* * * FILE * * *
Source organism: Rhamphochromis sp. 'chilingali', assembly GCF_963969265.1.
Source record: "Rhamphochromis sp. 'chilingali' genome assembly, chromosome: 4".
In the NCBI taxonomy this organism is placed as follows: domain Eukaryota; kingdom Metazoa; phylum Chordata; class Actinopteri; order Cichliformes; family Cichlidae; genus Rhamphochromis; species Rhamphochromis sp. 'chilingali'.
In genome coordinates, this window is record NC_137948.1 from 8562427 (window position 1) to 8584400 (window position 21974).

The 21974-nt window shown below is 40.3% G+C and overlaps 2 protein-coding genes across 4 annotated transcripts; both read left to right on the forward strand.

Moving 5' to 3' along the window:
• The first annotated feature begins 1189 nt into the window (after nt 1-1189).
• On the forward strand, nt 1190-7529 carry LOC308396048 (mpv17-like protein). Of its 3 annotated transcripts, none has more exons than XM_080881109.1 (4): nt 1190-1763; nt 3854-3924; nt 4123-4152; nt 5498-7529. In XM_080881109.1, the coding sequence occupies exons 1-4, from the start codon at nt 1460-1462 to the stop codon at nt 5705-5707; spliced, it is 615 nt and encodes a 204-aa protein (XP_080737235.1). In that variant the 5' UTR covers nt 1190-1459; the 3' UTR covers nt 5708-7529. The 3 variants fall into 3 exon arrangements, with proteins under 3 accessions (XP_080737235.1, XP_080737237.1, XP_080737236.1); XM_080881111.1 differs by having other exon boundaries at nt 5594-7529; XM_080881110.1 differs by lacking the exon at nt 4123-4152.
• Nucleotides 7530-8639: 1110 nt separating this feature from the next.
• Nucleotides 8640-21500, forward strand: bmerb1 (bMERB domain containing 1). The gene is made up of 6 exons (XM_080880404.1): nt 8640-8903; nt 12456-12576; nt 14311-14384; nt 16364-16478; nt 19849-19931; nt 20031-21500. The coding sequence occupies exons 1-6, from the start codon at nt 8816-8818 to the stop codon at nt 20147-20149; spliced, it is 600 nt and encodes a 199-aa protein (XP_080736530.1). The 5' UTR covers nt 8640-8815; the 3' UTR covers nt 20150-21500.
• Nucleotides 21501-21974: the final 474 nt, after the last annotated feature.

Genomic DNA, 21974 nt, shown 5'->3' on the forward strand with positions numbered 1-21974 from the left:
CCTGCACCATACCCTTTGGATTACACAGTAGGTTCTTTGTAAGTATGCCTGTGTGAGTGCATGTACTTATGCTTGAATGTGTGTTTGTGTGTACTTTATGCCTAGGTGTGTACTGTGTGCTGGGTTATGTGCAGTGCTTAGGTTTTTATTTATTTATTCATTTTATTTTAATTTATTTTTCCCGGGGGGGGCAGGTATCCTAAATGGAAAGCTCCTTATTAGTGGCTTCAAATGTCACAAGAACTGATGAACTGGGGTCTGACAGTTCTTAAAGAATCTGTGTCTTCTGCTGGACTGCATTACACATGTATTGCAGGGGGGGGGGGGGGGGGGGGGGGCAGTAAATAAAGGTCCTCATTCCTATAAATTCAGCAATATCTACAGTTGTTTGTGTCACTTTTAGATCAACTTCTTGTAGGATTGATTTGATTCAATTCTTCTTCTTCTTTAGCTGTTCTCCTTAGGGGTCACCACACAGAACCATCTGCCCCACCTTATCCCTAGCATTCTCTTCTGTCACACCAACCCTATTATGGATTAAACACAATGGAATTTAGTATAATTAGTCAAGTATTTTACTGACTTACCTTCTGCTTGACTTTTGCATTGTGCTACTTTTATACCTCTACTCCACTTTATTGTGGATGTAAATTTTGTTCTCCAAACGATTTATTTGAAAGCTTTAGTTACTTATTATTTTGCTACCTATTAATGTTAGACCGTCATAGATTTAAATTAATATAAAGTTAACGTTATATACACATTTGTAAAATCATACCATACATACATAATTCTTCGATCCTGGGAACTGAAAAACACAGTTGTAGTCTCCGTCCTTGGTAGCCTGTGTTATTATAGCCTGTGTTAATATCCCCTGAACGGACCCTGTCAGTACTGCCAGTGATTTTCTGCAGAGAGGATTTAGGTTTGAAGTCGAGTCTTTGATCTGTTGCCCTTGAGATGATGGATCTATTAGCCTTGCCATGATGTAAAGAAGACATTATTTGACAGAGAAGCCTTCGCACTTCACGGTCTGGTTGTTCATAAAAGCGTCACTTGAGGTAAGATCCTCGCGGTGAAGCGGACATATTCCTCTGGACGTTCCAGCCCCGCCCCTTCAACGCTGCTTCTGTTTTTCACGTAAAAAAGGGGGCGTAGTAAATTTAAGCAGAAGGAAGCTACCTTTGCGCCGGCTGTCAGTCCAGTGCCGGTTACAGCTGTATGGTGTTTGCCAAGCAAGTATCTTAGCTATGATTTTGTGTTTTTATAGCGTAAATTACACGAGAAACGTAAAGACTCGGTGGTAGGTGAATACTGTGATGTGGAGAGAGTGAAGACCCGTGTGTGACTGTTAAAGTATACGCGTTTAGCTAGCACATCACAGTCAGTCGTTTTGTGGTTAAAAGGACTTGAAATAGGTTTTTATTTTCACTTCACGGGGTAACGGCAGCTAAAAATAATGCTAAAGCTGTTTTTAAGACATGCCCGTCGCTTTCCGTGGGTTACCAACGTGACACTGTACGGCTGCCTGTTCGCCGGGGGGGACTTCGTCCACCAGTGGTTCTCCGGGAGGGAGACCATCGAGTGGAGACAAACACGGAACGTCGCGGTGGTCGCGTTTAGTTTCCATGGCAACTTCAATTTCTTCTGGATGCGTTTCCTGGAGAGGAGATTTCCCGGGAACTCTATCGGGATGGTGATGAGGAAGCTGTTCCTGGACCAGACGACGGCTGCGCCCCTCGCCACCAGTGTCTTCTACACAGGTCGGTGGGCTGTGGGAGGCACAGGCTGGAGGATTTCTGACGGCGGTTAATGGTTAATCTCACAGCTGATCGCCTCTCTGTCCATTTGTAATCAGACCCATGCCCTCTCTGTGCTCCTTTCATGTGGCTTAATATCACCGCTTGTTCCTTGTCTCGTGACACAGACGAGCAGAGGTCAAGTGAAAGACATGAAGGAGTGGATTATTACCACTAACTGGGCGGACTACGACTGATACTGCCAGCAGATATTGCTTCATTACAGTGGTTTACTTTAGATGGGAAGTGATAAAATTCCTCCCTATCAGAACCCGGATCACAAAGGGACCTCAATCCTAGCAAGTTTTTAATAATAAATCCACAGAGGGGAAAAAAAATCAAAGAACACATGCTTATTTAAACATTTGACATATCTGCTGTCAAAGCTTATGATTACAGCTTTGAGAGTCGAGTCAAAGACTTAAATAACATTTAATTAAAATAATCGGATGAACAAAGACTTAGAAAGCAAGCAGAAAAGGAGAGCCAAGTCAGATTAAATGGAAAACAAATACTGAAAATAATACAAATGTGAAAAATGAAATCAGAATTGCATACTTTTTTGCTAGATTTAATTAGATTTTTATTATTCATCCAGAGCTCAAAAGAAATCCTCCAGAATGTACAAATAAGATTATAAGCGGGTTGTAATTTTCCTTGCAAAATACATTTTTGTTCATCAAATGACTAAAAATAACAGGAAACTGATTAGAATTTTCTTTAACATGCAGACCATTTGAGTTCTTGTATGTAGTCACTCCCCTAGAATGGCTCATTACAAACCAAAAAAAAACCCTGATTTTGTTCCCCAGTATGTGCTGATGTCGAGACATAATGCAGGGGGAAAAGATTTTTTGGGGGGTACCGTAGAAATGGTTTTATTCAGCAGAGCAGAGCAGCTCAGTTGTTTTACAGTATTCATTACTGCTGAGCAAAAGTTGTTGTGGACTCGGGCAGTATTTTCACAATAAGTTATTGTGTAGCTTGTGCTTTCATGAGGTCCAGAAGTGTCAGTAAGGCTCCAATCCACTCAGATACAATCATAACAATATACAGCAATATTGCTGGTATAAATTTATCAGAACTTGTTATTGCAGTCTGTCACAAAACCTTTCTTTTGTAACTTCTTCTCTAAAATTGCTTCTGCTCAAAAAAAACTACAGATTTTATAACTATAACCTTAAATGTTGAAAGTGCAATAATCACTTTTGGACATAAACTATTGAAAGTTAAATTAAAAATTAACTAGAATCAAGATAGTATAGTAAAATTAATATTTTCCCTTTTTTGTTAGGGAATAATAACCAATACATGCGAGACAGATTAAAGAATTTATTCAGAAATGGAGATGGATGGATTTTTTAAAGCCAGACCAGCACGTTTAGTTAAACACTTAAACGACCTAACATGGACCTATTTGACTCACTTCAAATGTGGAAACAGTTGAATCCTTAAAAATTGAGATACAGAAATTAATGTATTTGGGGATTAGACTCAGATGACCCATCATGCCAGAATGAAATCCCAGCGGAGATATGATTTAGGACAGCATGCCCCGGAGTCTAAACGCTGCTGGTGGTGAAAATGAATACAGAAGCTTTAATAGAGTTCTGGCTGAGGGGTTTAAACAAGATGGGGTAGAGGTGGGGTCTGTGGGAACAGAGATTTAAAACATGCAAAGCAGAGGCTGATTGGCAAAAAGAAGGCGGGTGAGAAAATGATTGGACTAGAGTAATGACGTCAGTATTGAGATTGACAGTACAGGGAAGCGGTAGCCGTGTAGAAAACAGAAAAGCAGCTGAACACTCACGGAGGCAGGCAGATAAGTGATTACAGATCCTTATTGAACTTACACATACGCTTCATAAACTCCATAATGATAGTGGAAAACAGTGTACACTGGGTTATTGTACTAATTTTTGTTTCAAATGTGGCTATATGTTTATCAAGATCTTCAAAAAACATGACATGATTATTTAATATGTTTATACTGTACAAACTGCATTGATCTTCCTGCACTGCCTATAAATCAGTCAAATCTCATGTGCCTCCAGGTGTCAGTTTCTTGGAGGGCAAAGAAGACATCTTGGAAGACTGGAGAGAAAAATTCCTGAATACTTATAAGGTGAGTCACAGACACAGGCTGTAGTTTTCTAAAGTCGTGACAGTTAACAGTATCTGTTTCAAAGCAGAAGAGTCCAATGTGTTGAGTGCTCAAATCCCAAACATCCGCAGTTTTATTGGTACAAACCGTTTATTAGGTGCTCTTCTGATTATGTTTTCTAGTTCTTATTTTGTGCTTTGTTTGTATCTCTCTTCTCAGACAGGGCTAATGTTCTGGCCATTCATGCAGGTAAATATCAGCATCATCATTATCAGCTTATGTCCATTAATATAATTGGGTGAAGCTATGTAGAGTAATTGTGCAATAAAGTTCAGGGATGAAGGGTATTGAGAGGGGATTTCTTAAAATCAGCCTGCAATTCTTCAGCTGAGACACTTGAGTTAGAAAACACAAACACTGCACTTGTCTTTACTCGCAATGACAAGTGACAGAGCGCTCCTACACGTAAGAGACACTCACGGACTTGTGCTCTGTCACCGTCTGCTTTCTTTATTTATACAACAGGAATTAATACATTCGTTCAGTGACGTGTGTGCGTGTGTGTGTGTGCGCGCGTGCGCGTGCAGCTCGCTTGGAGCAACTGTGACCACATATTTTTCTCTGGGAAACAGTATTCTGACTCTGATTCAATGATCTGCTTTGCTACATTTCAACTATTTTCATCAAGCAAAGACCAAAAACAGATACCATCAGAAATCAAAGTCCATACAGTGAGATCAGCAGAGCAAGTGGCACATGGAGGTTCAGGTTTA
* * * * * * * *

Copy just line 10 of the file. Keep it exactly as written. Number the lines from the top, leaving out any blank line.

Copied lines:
• Nucleotides 8640-21500, forward strand: bmerb1 (bMERB domain containing 1). The gene is made up of 6 exons (XM_080880404.1): nt 8640-8903; nt 12456-12576; nt 14311-14384; nt 16364-16478; nt 19849-19931; nt 20031-21500. The coding sequence occupies exons 1-6, from the start codon at nt 8816-8818 to the stop codon at nt 20147-20149; spliced, it is 600 nt and encodes a 199-aa protein (XP_080736530.1). The 5' UTR covers nt 8640-8815; the 3' UTR covers nt 20150-21500.